InceptionOnline travel as a category is extremely cluttered. MakeMyTrip, Cleartrip, Yatra, Travelocity, TravelGuru, iXiGO, goIbibo, Aarzoo - the list just doesn't seem to end. Marketing communication for online travel is even more cluttered & undifferentiated. Each & every player is talking about essentially the same things - deals, cashbacks, & discounts. It's a race to the bottom to be the place for cheapest deals.
Given this competitive environment, Cleartrip wanted to go out with a fresh communication to break this clutter. We wanted to take a more "human" approach with our communication. Something that connects with customers at a level "higher" than prices & discounts.
With this background & brief, we called for agency pitches to create our TV commercial. I sat through all the pitches. Some were good. Some not so. But, the one that we finally went with, had a brilliant insight - every trip has a purpose. Think about it. Travel is more about meeting your relatives, going for your honeymoon, or clinching that business deal than it's about the price you bought the ticket for. As a travel service provider, we enable our customers to fulfill an actual purpose. To quote Hrush from the Cleartrip blog:
We help sons and daughters go home to visit their parents. We help newlyweds celebrate the beginnings of a new life together. We help students reach their potential. We help businesses grow and flourish. We help artists paint their next canvas. We help wanderers find their path.
And that's why Cleartrip is so passionately dedicated to making travel simple, because travel makes the world a better place. Millions of people travel every day for millions of reasons and our world is a better place for it. Each journey is precious, no matter why you're travelling.
The moment the creative director, Emmanuel, finished reading a couple of scripts around this concept I exclaimed, "Brilliant! It can be extended in many directions and lends itself fabulously to UGC." And that's how the "inception" happened - of a crazy journey towards creating & catapulting the online presence of Cleartrip's new TV campaign – "Every trip has a purpose". Of course the actual execution of the online presence had to wait till the TV ad was shot & canned. But, more on that later.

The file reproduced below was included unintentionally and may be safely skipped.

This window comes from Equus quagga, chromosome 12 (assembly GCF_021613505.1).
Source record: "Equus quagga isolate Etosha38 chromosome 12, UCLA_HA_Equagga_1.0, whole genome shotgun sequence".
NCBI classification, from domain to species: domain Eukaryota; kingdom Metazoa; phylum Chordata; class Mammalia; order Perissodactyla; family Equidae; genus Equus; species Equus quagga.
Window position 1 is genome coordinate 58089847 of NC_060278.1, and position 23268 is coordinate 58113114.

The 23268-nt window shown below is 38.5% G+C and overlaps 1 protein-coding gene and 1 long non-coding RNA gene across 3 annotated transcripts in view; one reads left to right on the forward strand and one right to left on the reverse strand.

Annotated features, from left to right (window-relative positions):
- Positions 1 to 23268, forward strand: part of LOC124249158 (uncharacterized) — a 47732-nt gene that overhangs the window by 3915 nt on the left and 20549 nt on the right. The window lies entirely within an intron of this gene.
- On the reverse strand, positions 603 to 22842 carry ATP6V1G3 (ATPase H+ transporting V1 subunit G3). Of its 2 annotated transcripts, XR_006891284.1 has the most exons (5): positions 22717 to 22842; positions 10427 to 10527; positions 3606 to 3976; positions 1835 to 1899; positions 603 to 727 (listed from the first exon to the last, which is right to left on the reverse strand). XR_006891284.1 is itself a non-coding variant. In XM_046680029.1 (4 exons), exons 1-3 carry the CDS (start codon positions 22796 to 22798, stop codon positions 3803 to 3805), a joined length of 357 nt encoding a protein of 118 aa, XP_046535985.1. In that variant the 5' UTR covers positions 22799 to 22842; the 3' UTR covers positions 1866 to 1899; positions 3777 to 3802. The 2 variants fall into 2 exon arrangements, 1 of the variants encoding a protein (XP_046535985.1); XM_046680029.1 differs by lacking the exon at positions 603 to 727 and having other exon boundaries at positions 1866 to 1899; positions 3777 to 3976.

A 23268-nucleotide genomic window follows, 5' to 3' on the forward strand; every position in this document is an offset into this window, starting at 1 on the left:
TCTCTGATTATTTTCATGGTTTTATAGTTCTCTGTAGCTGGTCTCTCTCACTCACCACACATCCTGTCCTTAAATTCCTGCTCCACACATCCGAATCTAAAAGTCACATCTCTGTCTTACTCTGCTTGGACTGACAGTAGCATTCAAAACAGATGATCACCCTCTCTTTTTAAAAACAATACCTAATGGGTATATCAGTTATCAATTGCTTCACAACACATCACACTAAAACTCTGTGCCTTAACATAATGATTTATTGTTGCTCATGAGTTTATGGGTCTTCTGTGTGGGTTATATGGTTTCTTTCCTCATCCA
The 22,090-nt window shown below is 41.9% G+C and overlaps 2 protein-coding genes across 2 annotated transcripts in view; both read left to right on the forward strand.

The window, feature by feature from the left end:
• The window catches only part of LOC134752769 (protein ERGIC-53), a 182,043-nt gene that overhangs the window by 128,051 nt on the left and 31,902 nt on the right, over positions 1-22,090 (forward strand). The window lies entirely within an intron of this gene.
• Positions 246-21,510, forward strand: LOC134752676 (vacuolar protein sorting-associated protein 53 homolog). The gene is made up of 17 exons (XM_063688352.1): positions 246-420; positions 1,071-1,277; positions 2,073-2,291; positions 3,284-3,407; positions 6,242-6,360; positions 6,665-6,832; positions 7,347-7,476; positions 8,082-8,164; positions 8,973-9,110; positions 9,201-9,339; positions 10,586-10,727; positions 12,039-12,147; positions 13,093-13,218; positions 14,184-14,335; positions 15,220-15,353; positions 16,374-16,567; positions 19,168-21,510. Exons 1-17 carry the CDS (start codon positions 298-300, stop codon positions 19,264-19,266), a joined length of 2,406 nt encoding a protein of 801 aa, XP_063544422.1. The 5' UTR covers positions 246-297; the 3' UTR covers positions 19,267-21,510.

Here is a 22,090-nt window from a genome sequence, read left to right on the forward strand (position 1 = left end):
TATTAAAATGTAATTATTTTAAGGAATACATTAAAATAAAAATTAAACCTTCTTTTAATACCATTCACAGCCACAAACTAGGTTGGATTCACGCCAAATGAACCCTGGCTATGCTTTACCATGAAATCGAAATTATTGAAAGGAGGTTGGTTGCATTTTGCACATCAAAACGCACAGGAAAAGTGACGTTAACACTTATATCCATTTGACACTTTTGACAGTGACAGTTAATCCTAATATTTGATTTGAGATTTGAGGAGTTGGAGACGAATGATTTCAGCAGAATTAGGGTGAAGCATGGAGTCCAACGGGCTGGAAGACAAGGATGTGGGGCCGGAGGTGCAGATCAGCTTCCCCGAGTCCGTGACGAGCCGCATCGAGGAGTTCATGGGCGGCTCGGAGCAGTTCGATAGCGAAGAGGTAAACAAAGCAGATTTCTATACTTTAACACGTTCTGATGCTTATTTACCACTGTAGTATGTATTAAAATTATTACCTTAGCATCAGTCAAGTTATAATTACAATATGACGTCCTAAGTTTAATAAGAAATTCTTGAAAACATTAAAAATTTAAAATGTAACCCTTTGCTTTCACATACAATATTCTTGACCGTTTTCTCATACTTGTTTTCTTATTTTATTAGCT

Go on, first take a look at a couple of our TV ads below.
Now take a look at the campaign microsite and come back for a 4-part series on what went behind the scenes in creating it.
"Pointing North"There's a lot of interesting stuff that can be built with the core campaign elements – real people, real locations, & real stories. However, I was very clear that this was to be a campaign microsite and not a separate beast altogether. Every idea was measured against the following objective:
Engagement with the campaign line – "Every trip has a purpose"
At one extreme was simply the Cleartrip YouTube brand channel as the online presence of this campaign. At the other extreme was a microsite full of features such that it could be spun-off as an independent product.
I was happy with neither.
A simple YouTube brand channel would not do justice to the potential of the digital medium. A complex microsite would be to far off from the simple one-point objective (of engaging users with the campaign line). A couple of really good microsite ideas had to be shelved because of this.
Finally after more ideation, feasibility checks, & timeline checks, here's what we finalized as the engagement tactics on the microsite:
- Ask the user to share his destination & travel purpose – nothing engages more than getting a user to actually 'do' something
- Showcase curated travel purposes (UGC) on the home page & throughout the site
- And finally, engage with actual content around the TV campaign – 75 seconder (which would get limited airtime), making of the TVC, etc.
Designing a contest around the entire concept was a necessity. Immediate user participation in large numbers would only happen only if there were something in it for the user. This is not to say that there aren't ways to drive user participation without incentives, but none which could make this happen within the 4-week timeline we were looking at.
Integrating the entire contest + microsite with social media was not just "buzzword compliance" but a core part of our user-participation & traffic acquisition strategy. More on this in part 3 of the series.
Finally, here's the strategy as an "intelligent looking" customary infographic:
Next up, behind-the-scenes action on the visual design of the microsite.